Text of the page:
The cancellation of The Des Moines Register’s
Dec. 19 debate of Republican presidential candidates
wasn’t done to “streamline what had become a
crowded debate calendar in Iowa,” as the newspaper’s
political editor, Carol Hunter, ingenuously
wrote last week.
It was cancelled because the candidates — or
at least most of them — decided not to show
up, folks who usually know what they’re talking
about told Skinny.
Part of the reason is because some of those
very conservative people, and their handlers
and supporters, don’t particularly care for
the Register, we’re told. Part is in fact because
there are other debates scheduled. And part
is because the Register and then-editor Carolyn
Washburn made a mess out of the Republican debate
four years ago.
“Jesus, she was awful, just terrible,” a Washington
political reporter vented to Skinny four years
ago. And as Craig Robinson notes in The Iowa
Republican this week, Washington commentator
(and psychiatrist) Charles Krauthammer called
that debate “crushingly dull.” “That was not
just the worst debate of 2007, that was the
worst debate in western history, and that includes
the ancient Greeks,” he said at the time. The
Iowa Independent called it “a train wreck,”
and The Wall Street Journal called it “infamous.”
That wasn’t a compliment. Washburn, who has
since moved on to edit the Cincinnati Enquirer,
was lampooned and lambasted.
And she helped wreck things for her successor,
Rick Green, a guy who likes and understands
politics, and for Iowa Public Television and
the PBS Newshour, who were to be co-sponsors.
PBS’s Judy Woodruff, a longtime and long-respected
political reporter and analyst (sort of the
anti-Washburn), was to moderate, with Green
handling the open and the close and being deeply
involved in the content. This will be only the
second time the Register hasn’t run a debate
since 1980, when then-executive-editor Jim Gannon,
an old Washington hand, launched the idea and
moderated with skill. There were no Register
debates in 1992 because the Republicans had
an incumbent president and one of the Democratic
candidates was Iowa’s Tom Harkin, which unbalanced
the Iowa field.
Now, the Register will join as a co-sponsor
(with, among others, the Republican Party that
screwed the newspaper) of the ABC debate scheduled
for Dec. 10, but it clearly will be a junior
partner. It seems to boil down to this line
from Carol Hunter’s press-release-style story:
“Some of the debate questions will be provided
by the Register’s political reporting staff.”
Matt Strawn, the state’s GOP chairman, called
the decision a “win-win agreement” for candidates
and caucus-goers. But for the Register, it’s
lose-lose. They lose a longtime showcase event,
and they end up teamed with a political party
and with WOI-TV, the ABC affiliate whose news
shows apparently are watched only by some sports
junkies and people too lazy to change the channel
after “Dancing With the Stars.” Iowa Public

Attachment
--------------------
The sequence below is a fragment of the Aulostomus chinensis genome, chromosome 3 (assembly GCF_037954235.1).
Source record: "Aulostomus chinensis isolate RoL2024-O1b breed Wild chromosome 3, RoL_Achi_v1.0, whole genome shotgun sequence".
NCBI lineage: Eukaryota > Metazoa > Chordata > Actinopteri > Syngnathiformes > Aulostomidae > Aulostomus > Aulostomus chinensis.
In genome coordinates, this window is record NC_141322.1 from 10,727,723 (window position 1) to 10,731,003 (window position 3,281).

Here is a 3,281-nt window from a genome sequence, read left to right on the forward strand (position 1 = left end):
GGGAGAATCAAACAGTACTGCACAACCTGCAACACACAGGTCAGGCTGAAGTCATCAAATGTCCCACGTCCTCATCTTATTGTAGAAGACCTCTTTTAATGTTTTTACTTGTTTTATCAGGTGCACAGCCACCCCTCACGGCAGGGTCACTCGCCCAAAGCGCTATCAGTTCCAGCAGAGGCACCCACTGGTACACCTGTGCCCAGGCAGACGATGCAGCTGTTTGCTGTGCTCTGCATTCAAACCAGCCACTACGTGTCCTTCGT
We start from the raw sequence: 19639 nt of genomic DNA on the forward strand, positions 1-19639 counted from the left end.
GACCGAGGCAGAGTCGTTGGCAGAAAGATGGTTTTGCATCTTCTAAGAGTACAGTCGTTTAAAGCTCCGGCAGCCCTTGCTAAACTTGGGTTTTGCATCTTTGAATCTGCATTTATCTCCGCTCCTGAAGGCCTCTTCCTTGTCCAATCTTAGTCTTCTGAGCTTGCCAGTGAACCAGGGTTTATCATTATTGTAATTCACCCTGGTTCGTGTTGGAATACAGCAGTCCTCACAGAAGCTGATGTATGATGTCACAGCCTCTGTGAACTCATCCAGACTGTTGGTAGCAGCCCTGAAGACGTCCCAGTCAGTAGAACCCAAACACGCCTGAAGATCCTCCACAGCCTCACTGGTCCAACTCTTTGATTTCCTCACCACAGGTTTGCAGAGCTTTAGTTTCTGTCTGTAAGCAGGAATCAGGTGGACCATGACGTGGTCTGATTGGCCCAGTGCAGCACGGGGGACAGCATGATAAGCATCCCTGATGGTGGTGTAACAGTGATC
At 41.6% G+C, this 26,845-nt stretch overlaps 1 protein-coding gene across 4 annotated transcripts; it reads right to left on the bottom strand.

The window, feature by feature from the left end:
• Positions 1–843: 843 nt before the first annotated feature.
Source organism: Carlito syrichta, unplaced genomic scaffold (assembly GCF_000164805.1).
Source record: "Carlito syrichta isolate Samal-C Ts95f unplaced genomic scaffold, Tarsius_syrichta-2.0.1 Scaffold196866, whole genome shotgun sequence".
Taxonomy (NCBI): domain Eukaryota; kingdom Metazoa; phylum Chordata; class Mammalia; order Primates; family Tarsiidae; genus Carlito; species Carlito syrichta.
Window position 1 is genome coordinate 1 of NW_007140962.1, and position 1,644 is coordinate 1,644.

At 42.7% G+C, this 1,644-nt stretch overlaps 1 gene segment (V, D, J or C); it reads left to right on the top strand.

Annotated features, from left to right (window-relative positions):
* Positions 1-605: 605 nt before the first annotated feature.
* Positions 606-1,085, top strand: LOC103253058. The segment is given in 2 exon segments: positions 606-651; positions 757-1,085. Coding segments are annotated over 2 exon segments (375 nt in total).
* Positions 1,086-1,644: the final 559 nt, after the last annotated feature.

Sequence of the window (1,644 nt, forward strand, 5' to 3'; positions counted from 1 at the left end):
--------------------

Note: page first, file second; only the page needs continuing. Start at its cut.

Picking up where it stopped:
Television and the Register, meantime, still
plan to collaborate on some caucus specials;
they’ll probably make an announcement about
those this week. …
Too bad Cityview’s political reporting staff
wasn’t asked to provide a question or two for
that Family Leader Forum on Saturday. It was
like a revival meeting, with the six candidates
— Mitt Romney and Jon Huntsman chose to be elsewhere
— coming forth to confess and ask forgiveness.
Frank Luntz, playing the role of Billy Graham
or Billy Sunday or Burt Lancaster or some such,
all but laid hands on the sinners. But as they
confessed haltingly to minor flaws — no one
used the word “covet” — we kept hoping Luntz
“All of you are good Christians who believe
in God and the Ten Commandments. Please tell
us which ones you have broken in your life.”
You go first. No, you. ...
As long as we’re helpfully providing questions
for moderators, here are a few that Diane Sawyer
and George Stephanopolous might consider asking
at the Dec. 10 debate:
• The latest platform of the Iowa Republican
Party says that “creationism should be included
with all science instruction along with the
Darwinian theory.” Do you believe that, and
do you believe in Creationism?
• The platform says medical care “is a privilege
and not a right.” Do you agree?
• The platform opposes all agricultural subsidies
and says they should be phased out. As you stand
here in Iowa, do you think that’s a good idea?
• The platform calls for the repeal of minimum-wage
laws. Do you agree?
• The platform calls for the repeal of no-fault
divorce laws. Do you have an opinion, Mr. Gingrich?
• The platform calls for repeal of the corporate
income tax, the estate tax, and the gift tax
and the abolition of the IRS. Discuss.
• The platform calls for eliminating — besides
the IRS — OSHA, the Federal Reserve, the National
Endowment for the Arts, and the departments
of Agriculture, Education and, oops, Energy.
• The platform finds no problem if a person
with a permit to carry a concealed gun carries
a gun into a school — any school or any classroom,
from kindergarten to college. Is that a good
• The platform would eliminate Medicare, Medicaid
and Social Security. Do you agree?
• And finally, the platform states: “We support
the definition of manure as a natural fertilizer.”
Do you have position papers on that? CV